The Department of State oversees U.S. contributions to UNRWA. To help ensure that U.S. funds for these programs are not provided to individuals or entities engaged in terrorist activities, USAID and State must comply with restrictions under U.S. law.

The Government Accounting Office was asked by the U.S. Congress to assess the extent to which USAID has complied with its antiterrorism policies and procedures, and to assess the Department of State's and UNRWA's policies and procedures to support conformance with U.S. statutory conditions. The GAO reviewed U.S. and UNRWA documents; interviewed USAID, State Department, and UNRWA officials; and conducted fieldwork in Israel, Jerusalem, and Jordan.

USAID strengthened its antiterrorism policies and procedures and complied with them in making new prime awards, but had weaknesses related to compliance at the sub-award level. (Author's Note: "Prime awardee" refers to an organization that directly receives USAID funding to implement projects. "Sub-awardee" refers to an organization that receives funding from prime awardees.)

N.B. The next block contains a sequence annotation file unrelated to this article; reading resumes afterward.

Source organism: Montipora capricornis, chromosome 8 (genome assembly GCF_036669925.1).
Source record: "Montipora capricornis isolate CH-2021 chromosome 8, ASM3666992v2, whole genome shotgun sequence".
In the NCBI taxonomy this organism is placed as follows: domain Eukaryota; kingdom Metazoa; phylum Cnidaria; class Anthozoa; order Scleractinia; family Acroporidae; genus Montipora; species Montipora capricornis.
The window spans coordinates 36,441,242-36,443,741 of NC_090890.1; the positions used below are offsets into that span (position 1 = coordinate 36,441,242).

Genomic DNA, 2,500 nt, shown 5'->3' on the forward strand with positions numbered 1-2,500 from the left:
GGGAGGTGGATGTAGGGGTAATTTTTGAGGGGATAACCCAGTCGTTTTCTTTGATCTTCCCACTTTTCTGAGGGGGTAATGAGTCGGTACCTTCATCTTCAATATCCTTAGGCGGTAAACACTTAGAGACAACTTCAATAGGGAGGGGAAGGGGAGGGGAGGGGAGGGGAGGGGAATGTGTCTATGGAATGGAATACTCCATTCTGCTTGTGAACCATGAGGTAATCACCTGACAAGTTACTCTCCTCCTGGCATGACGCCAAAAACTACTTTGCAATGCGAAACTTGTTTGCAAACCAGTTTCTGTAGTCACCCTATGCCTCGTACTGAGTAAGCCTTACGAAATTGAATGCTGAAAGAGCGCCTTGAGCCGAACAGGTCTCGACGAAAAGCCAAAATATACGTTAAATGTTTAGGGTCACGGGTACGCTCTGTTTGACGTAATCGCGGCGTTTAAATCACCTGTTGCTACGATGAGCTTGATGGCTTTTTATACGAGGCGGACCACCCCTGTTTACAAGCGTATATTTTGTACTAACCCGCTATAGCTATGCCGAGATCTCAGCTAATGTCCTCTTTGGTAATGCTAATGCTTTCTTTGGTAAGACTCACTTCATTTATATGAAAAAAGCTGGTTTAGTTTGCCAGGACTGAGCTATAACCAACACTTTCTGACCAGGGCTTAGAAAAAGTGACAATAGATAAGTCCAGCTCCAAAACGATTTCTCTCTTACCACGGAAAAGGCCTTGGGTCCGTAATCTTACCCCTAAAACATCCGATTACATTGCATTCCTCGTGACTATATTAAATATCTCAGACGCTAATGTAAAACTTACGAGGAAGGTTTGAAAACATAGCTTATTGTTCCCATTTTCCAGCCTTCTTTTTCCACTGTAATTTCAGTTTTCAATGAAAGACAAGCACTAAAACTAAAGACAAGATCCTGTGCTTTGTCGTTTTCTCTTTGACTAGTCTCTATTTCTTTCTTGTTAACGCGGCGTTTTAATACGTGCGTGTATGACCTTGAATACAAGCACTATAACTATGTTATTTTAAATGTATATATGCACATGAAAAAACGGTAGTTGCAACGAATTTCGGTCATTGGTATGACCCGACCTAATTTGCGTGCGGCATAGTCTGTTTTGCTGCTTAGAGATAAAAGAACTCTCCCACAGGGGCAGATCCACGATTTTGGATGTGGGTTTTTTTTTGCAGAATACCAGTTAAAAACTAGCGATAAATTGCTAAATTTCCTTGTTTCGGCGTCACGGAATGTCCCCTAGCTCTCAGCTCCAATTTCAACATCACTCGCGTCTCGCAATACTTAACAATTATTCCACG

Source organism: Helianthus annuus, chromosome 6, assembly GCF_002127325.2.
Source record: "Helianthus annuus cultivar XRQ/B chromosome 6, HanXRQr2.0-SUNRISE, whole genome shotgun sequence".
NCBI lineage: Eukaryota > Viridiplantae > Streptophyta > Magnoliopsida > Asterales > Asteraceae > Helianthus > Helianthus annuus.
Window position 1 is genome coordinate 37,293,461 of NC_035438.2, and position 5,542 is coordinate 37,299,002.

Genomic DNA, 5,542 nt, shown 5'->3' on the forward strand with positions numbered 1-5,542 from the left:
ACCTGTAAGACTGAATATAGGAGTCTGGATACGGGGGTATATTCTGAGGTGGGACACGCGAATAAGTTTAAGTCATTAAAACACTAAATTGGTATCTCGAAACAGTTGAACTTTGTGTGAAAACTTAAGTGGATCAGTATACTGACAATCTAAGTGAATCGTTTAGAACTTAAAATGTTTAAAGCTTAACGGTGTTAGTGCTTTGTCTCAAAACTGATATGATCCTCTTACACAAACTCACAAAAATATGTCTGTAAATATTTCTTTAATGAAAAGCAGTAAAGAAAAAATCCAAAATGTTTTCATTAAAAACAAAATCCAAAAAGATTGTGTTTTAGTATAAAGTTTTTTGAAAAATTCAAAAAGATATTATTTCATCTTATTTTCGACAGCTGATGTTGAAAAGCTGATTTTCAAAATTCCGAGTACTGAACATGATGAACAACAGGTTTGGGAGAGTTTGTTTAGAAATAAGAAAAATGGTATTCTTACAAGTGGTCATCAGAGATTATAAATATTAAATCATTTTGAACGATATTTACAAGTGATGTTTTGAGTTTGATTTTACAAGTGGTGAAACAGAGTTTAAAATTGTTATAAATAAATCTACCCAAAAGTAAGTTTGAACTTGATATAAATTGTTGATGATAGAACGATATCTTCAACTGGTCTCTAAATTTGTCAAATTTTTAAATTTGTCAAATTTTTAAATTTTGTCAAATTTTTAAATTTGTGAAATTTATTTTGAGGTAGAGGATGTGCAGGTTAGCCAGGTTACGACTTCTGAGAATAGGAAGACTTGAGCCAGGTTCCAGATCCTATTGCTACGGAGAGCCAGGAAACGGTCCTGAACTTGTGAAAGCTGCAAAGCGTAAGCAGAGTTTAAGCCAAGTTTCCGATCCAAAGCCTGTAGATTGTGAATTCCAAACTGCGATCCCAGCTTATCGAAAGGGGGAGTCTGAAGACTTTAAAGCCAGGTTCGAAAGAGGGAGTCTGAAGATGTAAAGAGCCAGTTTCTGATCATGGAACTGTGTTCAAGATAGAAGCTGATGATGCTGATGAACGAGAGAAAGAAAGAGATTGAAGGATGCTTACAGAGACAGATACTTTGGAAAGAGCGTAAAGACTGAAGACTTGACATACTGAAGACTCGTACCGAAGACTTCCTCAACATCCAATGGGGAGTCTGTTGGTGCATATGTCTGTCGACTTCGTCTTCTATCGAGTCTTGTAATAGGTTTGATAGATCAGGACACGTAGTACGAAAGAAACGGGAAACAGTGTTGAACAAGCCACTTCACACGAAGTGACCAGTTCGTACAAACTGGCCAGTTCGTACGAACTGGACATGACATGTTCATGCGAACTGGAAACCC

USAID strengthened its policies and procedures in response to our 2006 recommendations by, for example, strengthening its vetting process, which involves investigating a person or entity for links to terrorism. Since 2006, USAID has instituted new procedures to monitor prime awardee compliance with antiterrorism requirements, which have allowed it to take some actions to address areas of concern.

The agency has hired a specialist who reviews prime awardees' sub-award files for compliance with its antiterrorism policies. All 32 new prime awards made by USAID in fiscal year 2008 included all applicable clauses. USAID obtained the applicable antiterrorism certifications and conducted required vetting for all applicable new prime awards.

For a random sample of fiscal year 2008 sub-awards, applicable antiterrorism certifications were obtained and vetting was conducted. However, an estimated 17 percent of sub-awards had insufficient evidence to assess compliance related to mandatory clauses. For the remaining sub-awards, an estimated 5 percent did not contain the mandatory clauses at the time of the award.